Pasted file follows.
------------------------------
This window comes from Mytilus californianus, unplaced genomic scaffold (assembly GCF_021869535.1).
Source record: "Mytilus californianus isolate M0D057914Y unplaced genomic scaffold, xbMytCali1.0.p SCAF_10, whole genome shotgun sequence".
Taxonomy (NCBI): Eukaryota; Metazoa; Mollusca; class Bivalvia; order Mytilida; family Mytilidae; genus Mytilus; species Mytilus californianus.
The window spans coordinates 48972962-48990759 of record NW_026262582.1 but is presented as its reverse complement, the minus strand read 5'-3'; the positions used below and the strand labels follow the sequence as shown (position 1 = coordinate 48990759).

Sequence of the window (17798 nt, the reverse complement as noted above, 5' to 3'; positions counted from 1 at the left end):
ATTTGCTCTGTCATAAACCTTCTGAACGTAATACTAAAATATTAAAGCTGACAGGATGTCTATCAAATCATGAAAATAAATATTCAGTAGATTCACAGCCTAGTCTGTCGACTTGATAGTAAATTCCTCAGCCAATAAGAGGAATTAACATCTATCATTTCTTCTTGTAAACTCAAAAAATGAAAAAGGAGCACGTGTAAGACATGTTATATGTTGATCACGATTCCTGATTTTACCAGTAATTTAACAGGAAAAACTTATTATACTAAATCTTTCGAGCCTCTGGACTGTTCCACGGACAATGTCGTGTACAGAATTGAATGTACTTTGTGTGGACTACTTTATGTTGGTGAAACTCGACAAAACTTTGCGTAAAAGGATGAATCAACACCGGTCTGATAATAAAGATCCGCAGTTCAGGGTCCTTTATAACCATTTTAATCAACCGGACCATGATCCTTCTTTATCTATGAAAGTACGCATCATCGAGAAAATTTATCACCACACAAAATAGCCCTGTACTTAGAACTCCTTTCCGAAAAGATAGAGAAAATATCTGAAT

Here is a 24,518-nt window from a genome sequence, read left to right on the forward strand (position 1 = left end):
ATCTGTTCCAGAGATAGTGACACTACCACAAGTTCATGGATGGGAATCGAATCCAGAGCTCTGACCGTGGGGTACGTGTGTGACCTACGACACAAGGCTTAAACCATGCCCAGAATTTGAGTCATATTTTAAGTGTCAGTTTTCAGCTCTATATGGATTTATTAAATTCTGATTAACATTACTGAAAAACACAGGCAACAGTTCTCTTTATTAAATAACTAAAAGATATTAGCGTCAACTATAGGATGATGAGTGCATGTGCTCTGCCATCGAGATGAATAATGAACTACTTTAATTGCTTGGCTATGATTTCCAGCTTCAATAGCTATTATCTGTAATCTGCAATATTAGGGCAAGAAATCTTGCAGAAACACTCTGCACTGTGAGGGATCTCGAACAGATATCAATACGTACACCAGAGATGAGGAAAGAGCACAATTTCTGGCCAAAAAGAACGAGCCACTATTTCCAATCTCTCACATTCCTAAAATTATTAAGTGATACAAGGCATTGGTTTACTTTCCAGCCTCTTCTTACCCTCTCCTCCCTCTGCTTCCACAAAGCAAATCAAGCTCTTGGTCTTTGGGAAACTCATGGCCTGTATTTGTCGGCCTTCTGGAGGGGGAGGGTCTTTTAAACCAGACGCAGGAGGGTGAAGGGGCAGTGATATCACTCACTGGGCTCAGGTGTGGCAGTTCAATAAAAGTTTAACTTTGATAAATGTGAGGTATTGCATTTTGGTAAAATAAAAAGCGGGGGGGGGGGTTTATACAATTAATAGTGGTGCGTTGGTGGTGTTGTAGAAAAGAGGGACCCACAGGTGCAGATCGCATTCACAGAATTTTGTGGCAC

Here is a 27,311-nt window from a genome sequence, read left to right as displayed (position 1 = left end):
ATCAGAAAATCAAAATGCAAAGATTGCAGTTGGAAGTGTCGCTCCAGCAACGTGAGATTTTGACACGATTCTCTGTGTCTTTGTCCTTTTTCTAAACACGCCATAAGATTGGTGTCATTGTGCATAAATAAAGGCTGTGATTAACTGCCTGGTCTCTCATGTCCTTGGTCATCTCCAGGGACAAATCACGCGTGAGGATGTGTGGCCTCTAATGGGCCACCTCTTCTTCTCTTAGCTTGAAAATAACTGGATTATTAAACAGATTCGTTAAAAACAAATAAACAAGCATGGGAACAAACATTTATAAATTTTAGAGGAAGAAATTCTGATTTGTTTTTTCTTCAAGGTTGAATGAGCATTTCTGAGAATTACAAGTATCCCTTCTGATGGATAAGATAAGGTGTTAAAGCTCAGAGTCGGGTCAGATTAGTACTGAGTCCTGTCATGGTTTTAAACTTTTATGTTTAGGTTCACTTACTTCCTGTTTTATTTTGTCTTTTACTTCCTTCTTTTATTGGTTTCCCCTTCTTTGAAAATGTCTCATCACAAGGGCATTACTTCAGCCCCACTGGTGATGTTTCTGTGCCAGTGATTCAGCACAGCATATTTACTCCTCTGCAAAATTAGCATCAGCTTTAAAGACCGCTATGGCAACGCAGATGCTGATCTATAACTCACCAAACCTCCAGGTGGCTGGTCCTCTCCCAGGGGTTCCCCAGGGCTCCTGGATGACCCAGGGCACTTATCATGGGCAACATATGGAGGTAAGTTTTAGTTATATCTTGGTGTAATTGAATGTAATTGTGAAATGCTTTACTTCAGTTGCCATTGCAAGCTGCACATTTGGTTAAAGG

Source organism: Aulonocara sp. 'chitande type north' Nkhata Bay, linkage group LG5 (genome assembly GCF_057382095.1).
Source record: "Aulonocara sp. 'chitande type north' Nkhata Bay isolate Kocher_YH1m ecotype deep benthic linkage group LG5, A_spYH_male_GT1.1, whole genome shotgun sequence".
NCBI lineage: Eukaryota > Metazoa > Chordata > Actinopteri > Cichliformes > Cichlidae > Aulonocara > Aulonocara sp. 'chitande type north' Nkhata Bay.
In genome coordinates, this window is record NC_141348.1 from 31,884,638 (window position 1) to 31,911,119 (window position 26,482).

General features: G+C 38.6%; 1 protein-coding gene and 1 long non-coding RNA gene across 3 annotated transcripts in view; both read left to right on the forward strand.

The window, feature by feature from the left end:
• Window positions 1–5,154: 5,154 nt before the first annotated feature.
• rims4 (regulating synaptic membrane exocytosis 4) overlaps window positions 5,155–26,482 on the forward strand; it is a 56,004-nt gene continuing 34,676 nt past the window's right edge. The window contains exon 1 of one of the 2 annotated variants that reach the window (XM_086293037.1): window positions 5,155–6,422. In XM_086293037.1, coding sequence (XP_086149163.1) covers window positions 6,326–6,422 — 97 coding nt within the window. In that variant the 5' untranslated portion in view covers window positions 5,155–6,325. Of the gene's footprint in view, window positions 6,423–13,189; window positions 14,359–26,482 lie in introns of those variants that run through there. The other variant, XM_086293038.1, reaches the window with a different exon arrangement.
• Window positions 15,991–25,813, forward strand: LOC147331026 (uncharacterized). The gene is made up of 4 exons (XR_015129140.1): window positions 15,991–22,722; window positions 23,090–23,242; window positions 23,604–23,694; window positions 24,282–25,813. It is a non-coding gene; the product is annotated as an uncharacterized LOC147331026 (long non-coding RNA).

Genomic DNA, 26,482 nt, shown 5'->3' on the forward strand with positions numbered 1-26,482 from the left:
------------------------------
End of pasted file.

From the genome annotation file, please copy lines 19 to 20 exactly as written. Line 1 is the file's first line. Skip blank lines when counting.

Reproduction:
• Window positions 15,991–25,813, forward strand: LOC147331026 (uncharacterized). The gene is made up of 4 exons (XR_015129140.1): window positions 15,991–22,722; window positions 23,090–23,242; window positions 23,604–23,694; window positions 24,282–25,813. It is a non-coding gene; the product is annotated as an uncharacterized LOC147331026 (long non-coding RNA).

Genomic DNA, 26,482 nt, shown 5'->3' on the forward strand with positions numbered 1-26,482 from the left: